Australian victim speaks on pedophile priests issue

Australian victim of sexual abuse says he is fighting for justice of all victims worldwide

Photo by: AA
Photo by: AA

One victim of sexual abuse Tim Lane explained the extent of his suffering after Australia's most senior Catholic gave evidence from the Vatican on sexual abuse by priests.

Tim Lane, 44, was just four years old when a priest abused him in the Victoria state diocese of Ballarat, Australia.

"I was abused in my own house and my older brothers were abused and other siblings. I had three sisters -- they were all abused," said Lane.

"It is a terrible thing... a terrible thing to live with," he added.

During the 1970s and 1980s, many others were abused by priests in their homes, at churches and religious seminaries in the cities of Ballarat and Melbourne.

Senior Catholic Cardinal George Pell, insisted that he was unaware that such offenders were being moved between parishes to escape prosecution, and to protect the reputation of the church while he was a priest in Ballarat, during a royal inquiry into child sex abuse last Monday.

Of concern to the commission are allegations that Pell sat on a committee that moved notorious pedophile priest Gerald Ridsdale from parish to parish across Ballarat as allegations came forth of him raping and abusing children everywhere that he went.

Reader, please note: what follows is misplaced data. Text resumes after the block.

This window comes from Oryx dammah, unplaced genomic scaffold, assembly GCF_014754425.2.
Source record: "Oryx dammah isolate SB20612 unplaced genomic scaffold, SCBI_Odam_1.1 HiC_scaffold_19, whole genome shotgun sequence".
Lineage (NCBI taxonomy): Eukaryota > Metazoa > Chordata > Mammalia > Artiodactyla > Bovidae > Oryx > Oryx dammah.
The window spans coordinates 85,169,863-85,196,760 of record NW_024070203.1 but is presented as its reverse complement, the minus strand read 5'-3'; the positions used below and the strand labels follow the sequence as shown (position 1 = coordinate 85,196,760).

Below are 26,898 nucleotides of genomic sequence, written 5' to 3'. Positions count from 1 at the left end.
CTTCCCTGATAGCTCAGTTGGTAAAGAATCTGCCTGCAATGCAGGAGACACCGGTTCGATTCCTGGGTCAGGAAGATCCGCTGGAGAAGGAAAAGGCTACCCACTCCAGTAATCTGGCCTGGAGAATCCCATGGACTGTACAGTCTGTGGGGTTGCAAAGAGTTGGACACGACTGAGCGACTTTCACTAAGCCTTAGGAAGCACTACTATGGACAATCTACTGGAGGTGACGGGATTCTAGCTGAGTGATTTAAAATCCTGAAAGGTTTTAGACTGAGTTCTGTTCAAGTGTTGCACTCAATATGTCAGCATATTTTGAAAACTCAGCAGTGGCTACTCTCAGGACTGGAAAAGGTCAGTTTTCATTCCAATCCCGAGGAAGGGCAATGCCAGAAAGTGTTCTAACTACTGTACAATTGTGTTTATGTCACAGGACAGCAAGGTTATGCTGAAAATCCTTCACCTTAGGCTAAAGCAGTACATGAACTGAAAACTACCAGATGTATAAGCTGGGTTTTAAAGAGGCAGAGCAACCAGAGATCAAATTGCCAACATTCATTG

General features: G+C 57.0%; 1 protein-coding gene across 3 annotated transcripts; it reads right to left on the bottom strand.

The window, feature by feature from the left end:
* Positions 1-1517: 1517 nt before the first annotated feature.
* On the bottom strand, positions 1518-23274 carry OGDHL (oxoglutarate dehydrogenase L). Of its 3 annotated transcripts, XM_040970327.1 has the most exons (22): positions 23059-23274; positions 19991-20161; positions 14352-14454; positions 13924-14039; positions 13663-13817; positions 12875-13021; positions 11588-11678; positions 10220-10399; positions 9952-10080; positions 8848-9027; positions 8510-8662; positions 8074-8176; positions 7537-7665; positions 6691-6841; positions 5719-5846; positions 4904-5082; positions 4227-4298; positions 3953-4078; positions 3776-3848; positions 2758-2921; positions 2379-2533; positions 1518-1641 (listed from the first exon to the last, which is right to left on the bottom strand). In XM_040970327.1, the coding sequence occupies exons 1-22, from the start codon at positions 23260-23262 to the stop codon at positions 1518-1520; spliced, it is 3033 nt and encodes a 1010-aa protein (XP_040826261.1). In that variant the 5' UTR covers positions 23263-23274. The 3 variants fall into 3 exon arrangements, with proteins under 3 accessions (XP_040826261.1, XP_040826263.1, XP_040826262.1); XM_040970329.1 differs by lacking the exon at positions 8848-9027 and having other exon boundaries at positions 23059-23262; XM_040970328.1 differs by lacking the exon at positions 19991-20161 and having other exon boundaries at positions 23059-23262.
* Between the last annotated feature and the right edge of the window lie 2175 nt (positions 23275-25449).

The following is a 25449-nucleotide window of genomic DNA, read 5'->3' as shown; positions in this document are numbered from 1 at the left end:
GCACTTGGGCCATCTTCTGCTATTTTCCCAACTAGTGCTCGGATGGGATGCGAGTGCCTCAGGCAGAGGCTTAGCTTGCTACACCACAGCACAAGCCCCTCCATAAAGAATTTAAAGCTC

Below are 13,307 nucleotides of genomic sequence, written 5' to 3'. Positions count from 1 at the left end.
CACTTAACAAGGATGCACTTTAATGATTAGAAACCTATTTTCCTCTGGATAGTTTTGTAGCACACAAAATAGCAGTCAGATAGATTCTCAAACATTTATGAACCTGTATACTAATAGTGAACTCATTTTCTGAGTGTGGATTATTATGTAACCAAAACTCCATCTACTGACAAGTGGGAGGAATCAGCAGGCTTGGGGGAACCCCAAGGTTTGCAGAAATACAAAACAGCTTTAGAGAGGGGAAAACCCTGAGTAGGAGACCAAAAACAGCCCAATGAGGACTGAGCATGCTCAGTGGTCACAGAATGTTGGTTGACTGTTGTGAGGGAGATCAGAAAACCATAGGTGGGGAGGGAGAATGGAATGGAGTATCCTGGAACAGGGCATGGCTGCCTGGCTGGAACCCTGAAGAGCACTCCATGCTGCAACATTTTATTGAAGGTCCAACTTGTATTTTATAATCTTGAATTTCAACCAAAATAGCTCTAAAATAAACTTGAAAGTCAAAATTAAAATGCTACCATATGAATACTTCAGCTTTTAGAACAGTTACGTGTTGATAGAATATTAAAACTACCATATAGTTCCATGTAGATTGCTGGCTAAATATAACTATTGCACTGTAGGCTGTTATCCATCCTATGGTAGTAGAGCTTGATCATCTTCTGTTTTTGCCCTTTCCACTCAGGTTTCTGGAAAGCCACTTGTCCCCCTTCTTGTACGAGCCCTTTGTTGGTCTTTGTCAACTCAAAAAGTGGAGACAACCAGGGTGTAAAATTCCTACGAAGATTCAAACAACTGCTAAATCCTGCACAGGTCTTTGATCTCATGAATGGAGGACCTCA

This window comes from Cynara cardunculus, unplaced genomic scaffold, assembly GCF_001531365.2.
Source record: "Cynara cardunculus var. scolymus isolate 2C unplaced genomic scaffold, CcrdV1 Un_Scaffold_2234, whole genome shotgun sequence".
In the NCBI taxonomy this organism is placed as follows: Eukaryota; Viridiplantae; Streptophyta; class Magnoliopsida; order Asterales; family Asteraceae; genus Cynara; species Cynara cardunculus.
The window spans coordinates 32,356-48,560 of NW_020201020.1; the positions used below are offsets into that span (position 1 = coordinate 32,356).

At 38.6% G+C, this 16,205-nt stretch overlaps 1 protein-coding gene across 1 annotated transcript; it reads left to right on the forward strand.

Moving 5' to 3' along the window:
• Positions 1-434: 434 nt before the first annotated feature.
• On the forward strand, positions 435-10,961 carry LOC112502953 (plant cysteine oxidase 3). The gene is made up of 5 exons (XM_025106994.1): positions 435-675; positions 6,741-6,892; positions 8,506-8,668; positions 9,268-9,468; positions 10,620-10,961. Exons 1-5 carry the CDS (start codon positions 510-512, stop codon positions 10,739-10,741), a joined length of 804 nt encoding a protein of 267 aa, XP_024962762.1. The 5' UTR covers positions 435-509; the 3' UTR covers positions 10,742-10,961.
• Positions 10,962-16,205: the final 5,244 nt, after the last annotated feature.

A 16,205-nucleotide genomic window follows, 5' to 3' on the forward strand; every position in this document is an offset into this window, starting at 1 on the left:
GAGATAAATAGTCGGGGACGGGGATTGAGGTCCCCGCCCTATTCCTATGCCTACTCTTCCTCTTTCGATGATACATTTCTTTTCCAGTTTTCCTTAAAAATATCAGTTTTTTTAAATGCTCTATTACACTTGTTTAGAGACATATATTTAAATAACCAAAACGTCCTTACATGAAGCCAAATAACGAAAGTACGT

Ridsdale was convicted of more than 140 counts of sexual offences against children between 1993 and 2013. At one school he is reported to have sodomised every boy aged between 10 and 16.

Pell was Ridsdale’s housemate in 1973. The royal commission has called Pell’s repeated insistence that he knew nothing about priests being shielded “implausible.”

Cardinal Pell told the inquiry that the Church had made "enormous mistakes" and "catastrophic" choices by refusing to believe abused children, shifting those accused and over-relying on counselling of priests to solve the issue.

He has dismissed suggestions for him to resign from his position, saying to do so would be "an admission of guilt".

Lane claims that priests are protecting themselves from the Vatican and Rome " because it is such a mess that they don’t want it to come out," adding that “we paid the price here.”

Lane thinks that abusers who are among priests pretend to believe in God and carry on doing evil things while hiding behind God. He says that “institutions keep a lot of secrets” and children are such “easy targets”.

While many people equate pedophilia to mental illness, Lane disagrees, saying that those who abused him made a choice.

"I think it is a personal choice, I don’t think it’s a sickness. I think there is a difference between mad and bad," he says.

"A mad person does not know he is mad, but a bad person does."

Lane spoke outside of Ballarat town hall nearby the grey brick St. Alipius Parish church where many boys have claimed they were abused 40 years ago and the red Nazareth House where many girls were molested.

Video of Pell's testimony was shown live outside of the town hall last week, while multicoloured ribbons tied to the church's cast iron fence fluttered in the breeze alongside banners reading "No More Silence", and "Never Stop Fighting For Justice."

Lane highlighted how “terrible” this experience is by saying that he cannot recover from this because images in his mind do not go away.

He underlined that he believes in God and added “I believe he’ll fix things in time. He will repay each man for his own activity, as he says in proverbs."

He describes his fight for justice as being one for all victims worldwide.

"Whether it’s in Turkey or in Australia, come forward and let somebody know that this is happening to you. It is not your fault, and God is on our side."

TRTWorld and agencies